United States District Court, C.D. Illinois, Springfield Division
December 21, 2005.
DENNY PATRIDGE and JUDY PATRIDGE, Plaintiffs,
UNITED STATES INTERNAL REVENUE SERVICE and REVENUE OFFICER CURTIS MEGYESI and DEBRA DUFEK, Defendants.
The opinion of the court was delivered by: JEANNE SCOTT, District Judge
This matter is before the Court on the United States' Motion to
Dismiss (d/e 8). Plaintiffs Denny and Judy Patridge filed their
Petition for Redetermination, Judicial Review, Reversal and
Quashing Concerning Collection Action(s) under Section 6330 (d/e
1) (Petition) against the United States Internal Revenue Service
(IRS), and Revenue Officers Curtis Megyesi and Debra Dufek on
September 23, 2005, seeking review of an Internal Revenue Service
Notice of Determination issued on August 24, 2005. The IRS asks
the Court to dismiss the action under Fed.R.Civ.P. 12(b)(1) for lack of subject matter jurisdiction. For the reasons
set forth below, the Motion to Dismiss is allowed, and the
Petition is dismissed for lack of subject matter jurisdiction.
According to the Petition, Plaintiffs received a Final Notice
of Intent to Levy on November 23, 2000. This Notice informed
Plaintiffs that they had a right to challenge the collection
activity under 26 U.S.C. § 6330. Plaintiffs made a request for a
due process hearing on November 28, 2000. The hearing was held
August 17, 2005, before Defendant Megyesi. At the hearing,
Plaintiffs argued that a Notice of Deficiencies dated January 27,
2000, for tax years 1996 and 1997 constituted an impermissible
"whipsaw tax" and a double tax. On August 24, 2005, Defendant
Dufek issued the Notice of Determination Concerning Collection
Action(s) under Section 6320 and/or 6330 at issue here. The
Petition asserts that the Notice of Determination is erroneous in
many ways. The IRS moves to dismiss, arguing that this Court
lacks jurisdiction because the United States has not waived its
sovereign immunity with respect to Plaintiffs' claims.
The standard of review for a Rule 12(b)(1) motion to dismiss
for lack of subject matter jurisdiction depends on the purpose of the
motion. See United Phosphorus, Ltd. v. Angus Chem. Co.,
322 F.3d 942, 946 (7th Cir. 2003) (en banc).
If subject matter jurisdiction is not evident on the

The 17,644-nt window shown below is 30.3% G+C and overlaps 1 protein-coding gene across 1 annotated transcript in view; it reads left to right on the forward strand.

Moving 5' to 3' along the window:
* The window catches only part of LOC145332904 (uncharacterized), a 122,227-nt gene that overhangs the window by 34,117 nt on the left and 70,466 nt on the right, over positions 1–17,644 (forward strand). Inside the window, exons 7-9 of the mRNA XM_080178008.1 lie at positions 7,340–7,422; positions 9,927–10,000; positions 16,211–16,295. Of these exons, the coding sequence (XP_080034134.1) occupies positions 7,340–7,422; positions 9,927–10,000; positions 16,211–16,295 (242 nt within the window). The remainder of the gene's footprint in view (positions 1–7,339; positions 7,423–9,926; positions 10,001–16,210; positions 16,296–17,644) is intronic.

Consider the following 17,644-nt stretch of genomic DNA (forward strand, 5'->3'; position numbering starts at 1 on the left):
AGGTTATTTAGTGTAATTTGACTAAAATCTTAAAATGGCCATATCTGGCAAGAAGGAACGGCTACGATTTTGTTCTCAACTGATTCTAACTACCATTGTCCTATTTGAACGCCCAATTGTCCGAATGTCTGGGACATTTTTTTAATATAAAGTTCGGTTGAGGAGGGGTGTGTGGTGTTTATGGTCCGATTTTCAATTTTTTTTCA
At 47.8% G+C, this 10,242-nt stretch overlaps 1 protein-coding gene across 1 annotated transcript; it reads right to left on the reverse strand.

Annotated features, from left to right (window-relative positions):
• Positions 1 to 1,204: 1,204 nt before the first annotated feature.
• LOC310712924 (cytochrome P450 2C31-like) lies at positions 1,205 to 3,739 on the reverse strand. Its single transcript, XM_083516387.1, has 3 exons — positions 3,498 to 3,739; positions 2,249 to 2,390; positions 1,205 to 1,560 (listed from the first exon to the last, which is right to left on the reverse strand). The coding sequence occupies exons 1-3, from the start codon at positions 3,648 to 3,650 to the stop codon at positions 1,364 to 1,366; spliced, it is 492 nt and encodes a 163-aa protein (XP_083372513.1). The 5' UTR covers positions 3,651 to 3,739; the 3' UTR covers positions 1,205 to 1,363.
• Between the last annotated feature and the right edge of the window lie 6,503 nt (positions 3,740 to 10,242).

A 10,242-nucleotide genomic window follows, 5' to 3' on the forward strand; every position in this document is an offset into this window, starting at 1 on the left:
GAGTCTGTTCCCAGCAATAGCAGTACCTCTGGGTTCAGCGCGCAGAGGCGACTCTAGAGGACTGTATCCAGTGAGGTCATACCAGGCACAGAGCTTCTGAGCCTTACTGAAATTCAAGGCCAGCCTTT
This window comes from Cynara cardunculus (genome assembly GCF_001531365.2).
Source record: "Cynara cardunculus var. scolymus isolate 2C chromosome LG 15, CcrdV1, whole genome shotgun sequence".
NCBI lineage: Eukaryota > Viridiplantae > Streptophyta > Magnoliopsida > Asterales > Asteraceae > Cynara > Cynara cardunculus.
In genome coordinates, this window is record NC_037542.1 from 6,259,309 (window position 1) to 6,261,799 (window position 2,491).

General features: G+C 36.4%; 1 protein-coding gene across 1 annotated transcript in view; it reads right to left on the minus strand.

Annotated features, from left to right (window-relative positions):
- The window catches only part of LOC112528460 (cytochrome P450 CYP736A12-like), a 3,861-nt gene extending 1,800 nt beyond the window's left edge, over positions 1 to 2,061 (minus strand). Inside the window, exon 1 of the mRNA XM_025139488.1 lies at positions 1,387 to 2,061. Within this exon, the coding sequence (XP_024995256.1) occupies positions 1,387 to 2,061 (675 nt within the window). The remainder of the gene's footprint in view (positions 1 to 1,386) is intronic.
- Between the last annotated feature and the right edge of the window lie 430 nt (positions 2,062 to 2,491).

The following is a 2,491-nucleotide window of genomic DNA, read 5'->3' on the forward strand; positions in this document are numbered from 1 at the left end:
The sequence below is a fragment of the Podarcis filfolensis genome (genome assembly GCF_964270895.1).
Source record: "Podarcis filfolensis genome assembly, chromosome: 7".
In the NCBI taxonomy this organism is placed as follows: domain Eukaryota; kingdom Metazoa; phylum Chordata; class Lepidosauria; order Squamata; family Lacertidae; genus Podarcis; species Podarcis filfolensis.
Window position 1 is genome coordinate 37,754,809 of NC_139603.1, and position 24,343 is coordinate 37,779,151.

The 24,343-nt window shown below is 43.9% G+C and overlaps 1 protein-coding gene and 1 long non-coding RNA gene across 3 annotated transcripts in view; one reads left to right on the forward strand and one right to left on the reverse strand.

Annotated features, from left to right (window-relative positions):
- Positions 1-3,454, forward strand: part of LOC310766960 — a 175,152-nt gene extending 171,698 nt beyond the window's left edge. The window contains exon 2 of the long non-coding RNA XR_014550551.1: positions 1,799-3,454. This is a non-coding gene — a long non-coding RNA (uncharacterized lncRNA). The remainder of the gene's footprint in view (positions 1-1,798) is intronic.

face of the complaint, the motion to dismiss pursuant
to Rule 12(b)(1) would be analyzed as any other
motion to dismiss, by assuming for purposes of the
motion that the allegations in the complaint are
true. However, as here, if the complaint is formally
sufficient but the contention is that there is in
fact no subject matter jurisdiction, the movant may
use affidavits and other material to support the
motion. The burden of proof on a 12(b)(1) issue is on
the party asserting jurisdiction.
"The United States government may be sued only where Congress
has waived its sovereign immunity and the existence of such
waiver is a prerequisite for jurisdiction." LaBonte v. United
States, 233 F.3d 1049, 1052 (7th Cir. 2000) (internal
quotations and citations omitted). The IRS is an agency of the
United States; therefore, this Court's jurisdiction is contingent
on whether the United States has waived its sovereign immunity.
To bring an action against the United States in federal court,
Plaintiffs must identify a statute conferring subject matter
jurisdiction and a federal law waiving the sovereign immunity of
the United States. Clark v. United States, 326 F.3d 911, 912
(7th Cir. 2003) (per curiam). As previously noted, Plaintiffs bear the burden of proof on the issue of
As an initial matter, the IRS submits that the claims against
Defendants Megyesi and Dufek are official capacity claims and, as
such, are in essence claims against the United States. Plaintiffs
do not respond to this argument. It is clear from the Petition
that Megyesi and Dufek are being sued in their official
capacities. Thus, the claims against these two Defendants are
claims against the IRS and subject to the sovereign immunity
analysis as well. See Kentucky v. Graham, 473 U.S. 159, 165
The Petition alleges that this Court has jurisdiction pursuant
to 28 U.S.C. §§ 1331, 1340, & 1361 and 26 U.S.C. §§ 7421(a) &
6330(d)(1)(B). Of these sections, only 26 U.S.C. § 6330(d)(1)(B)
addresses a waiver of sovereign immunity. Under
26 U.S.C. § 6330(d)(1):
The person may, within 30 days of a determination